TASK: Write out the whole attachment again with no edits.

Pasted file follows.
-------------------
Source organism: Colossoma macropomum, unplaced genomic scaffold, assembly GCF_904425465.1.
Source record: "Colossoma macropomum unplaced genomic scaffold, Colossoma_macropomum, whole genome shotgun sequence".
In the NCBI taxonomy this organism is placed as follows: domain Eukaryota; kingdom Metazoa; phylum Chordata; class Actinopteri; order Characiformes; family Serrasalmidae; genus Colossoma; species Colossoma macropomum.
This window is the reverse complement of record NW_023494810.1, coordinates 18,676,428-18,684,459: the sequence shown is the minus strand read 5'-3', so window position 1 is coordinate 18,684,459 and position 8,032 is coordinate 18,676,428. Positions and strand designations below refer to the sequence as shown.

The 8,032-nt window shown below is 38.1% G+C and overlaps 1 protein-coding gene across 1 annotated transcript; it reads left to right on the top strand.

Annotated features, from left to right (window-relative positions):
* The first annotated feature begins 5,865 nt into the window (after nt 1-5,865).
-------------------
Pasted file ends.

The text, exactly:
Source organism: Colossoma macropomum, unplaced genomic scaffold, assembly GCF_904425465.1.
Source record: "Colossoma macropomum unplaced genomic scaffold, Colossoma_macropomum, whole genome shotgun sequence".
In the NCBI taxonomy this organism is placed as follows: domain Eukaryota; kingdom Metazoa; phylum Chordata; class Actinopteri; order Characiformes; family Serrasalmidae; genus Colossoma; species Colossoma macropomum.
This window is the reverse complement of record NW_023494810.1, coordinates 18,676,428-18,684,459: the sequence shown is the minus strand read 5'-3', so window position 1 is coordinate 18,684,459 and position 8,032 is coordinate 18,676,428. Positions and strand designations below refer to the sequence as shown.

The 8,032-nt window shown below is 38.1% G+C and overlaps 1 protein-coding gene across 1 annotated transcript; it reads left to right on the top strand.

Annotated features, from left to right (window-relative positions):
* The first annotated feature begins 5,865 nt into the window (after nt 1-5,865).